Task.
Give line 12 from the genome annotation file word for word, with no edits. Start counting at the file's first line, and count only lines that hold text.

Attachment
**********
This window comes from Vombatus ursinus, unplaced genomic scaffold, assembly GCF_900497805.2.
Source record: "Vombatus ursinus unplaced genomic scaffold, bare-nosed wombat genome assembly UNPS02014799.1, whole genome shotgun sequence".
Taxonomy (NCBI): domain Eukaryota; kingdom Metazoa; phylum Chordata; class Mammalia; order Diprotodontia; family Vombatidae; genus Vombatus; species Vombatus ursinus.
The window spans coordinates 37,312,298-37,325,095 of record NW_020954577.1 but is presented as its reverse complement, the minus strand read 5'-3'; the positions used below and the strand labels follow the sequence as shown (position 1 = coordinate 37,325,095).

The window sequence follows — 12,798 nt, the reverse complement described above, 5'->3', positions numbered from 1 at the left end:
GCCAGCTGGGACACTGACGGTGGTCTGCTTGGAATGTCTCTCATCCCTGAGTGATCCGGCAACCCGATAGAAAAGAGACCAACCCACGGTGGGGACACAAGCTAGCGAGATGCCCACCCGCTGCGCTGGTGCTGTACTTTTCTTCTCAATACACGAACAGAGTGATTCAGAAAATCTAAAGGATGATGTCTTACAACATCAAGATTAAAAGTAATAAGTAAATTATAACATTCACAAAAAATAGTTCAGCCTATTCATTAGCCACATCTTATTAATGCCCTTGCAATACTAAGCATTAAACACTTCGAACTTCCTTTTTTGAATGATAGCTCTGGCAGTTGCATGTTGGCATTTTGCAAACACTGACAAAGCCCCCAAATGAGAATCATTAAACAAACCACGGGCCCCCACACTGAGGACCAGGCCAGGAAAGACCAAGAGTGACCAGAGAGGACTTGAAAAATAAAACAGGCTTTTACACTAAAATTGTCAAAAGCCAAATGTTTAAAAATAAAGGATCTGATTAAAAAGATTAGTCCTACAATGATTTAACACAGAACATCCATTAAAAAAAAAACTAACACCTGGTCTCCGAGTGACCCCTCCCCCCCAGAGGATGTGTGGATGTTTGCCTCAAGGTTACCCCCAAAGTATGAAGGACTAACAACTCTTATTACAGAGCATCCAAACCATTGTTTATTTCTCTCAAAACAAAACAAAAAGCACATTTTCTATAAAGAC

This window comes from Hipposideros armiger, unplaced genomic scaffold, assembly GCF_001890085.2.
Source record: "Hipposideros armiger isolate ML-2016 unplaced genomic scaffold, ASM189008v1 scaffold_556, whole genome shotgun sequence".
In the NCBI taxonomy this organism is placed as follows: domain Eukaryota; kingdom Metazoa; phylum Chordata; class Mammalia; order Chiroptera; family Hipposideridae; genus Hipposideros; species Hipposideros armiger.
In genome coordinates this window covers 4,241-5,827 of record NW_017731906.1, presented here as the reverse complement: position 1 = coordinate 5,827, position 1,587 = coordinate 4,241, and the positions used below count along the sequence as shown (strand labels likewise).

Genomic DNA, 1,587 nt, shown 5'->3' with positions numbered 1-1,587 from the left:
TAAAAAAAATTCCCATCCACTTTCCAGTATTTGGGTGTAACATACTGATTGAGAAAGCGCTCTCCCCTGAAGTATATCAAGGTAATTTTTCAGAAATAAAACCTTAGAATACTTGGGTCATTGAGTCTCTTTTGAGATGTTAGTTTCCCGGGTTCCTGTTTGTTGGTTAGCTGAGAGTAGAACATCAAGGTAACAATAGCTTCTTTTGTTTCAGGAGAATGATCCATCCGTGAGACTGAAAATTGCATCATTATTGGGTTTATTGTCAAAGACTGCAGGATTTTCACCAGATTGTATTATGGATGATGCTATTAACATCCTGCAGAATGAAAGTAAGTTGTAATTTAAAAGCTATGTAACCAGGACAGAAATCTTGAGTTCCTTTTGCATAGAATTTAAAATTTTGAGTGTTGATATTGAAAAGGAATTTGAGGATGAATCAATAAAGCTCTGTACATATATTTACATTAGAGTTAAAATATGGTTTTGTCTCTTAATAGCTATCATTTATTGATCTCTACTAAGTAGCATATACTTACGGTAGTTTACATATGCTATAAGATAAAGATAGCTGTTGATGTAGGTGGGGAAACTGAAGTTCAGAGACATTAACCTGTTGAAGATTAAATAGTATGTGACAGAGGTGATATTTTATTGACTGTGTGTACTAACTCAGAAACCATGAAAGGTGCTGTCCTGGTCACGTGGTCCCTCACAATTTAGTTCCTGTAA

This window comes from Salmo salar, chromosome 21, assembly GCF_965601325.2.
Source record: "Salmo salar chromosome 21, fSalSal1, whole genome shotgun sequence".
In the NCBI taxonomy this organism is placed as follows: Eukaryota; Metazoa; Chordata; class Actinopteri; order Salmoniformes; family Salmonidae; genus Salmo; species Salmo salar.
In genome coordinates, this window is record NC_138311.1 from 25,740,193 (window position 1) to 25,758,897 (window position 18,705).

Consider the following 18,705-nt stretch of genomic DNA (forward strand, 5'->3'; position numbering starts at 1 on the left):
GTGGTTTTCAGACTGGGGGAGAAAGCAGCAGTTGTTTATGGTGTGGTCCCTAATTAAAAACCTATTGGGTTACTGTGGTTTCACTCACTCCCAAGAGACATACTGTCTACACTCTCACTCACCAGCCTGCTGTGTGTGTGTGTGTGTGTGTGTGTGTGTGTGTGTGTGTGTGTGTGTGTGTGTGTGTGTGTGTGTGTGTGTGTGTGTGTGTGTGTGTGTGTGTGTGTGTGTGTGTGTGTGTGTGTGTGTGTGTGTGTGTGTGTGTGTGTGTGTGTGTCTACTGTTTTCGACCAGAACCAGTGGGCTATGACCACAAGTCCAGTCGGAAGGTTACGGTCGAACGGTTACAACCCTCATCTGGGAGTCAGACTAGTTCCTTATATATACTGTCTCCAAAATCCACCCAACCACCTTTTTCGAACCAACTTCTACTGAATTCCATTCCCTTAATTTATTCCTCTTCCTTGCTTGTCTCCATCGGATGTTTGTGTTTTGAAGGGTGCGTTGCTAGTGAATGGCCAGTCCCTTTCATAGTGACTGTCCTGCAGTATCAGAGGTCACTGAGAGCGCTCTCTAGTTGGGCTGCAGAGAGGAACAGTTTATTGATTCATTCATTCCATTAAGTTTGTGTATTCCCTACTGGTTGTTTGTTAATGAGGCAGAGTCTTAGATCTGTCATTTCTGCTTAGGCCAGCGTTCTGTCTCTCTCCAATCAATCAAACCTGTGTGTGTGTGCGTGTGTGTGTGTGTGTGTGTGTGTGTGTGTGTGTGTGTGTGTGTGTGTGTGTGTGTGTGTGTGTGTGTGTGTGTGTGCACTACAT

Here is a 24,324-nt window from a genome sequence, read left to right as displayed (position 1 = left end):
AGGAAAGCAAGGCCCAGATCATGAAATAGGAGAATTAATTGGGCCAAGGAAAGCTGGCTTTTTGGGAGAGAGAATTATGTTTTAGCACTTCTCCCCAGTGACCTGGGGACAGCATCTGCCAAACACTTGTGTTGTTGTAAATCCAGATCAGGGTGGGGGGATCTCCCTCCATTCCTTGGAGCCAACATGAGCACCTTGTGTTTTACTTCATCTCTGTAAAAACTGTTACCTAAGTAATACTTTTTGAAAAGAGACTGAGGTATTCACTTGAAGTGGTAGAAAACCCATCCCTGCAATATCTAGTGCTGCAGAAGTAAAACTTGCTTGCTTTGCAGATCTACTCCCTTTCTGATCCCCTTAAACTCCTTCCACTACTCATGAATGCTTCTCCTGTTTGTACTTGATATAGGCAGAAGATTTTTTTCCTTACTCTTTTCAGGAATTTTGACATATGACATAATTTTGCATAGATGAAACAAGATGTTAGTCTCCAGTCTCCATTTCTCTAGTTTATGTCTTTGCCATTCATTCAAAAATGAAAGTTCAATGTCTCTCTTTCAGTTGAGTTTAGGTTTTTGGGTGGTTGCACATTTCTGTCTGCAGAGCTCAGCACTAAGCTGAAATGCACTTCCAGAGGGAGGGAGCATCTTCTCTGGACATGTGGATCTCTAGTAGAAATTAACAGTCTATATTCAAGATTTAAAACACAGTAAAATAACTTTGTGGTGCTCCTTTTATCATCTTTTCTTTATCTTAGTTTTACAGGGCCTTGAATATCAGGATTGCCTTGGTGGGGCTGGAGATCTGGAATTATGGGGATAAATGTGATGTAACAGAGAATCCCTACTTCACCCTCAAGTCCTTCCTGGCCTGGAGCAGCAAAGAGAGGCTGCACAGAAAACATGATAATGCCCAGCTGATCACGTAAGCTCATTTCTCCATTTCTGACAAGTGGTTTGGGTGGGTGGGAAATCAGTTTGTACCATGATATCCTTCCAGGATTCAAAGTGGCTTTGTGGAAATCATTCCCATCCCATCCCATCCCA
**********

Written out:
TAAAAAAAATTCCCATCCACTTTCCAGTATTTGGGTGTAACATACTGATTGAGAAAGCGCTCTCCCCTGAAGTATATCAAGGTAATTTTTCAGAAATAAAACCTTAGAATACTTGGGTCATTGAGTCTCTTTTGAGATGTTAGTTTCCCGGGTTCCTGTTTGTTGGTTAGCTGAGAGTAGAACATCAAGGTAACAATAGCTTCTTTTGTTTCAGGAGAATGATCCATCCGTGAGACTGAAAATTGCATCATTATTGGGTTTATTGTCAAAGACTGCAGGATTTTCACCAGATTGTATTATGGATGATGCTATTAACATCCTGCAGAATGAAAGTAAGTTGTAATTTAAAAGCTATGTAACCAGGACAGAAATCTTGAGTTCCTTTTGCATAGAATTTAAAATTTTGAGTGTTGATATTGAAAAGGAATTTGAGGATGAATCAATAAAGCTCTGTACATATATTTACATTAGAGTTAAAATATGGTTTTGTCTCTTAATAGCTATCATTTATTGATCTCTACTAAGTAGCATATACTTACGGTAGTTTACATATGCTATAAGATAAAGATAGCTGTTGATGTAGGTGGGGAAACTGAAGTTCAGAGACATTAACCTGTTGAAGATTAAATAGTATGTGACAGAGGTGATATTTTATTGACTGTGTGTACTAACTCAGAAACCATGAAAGGTGCTGTCCTGGTCACGTGGTCCCTCACAATTTAGTTCCTGTAA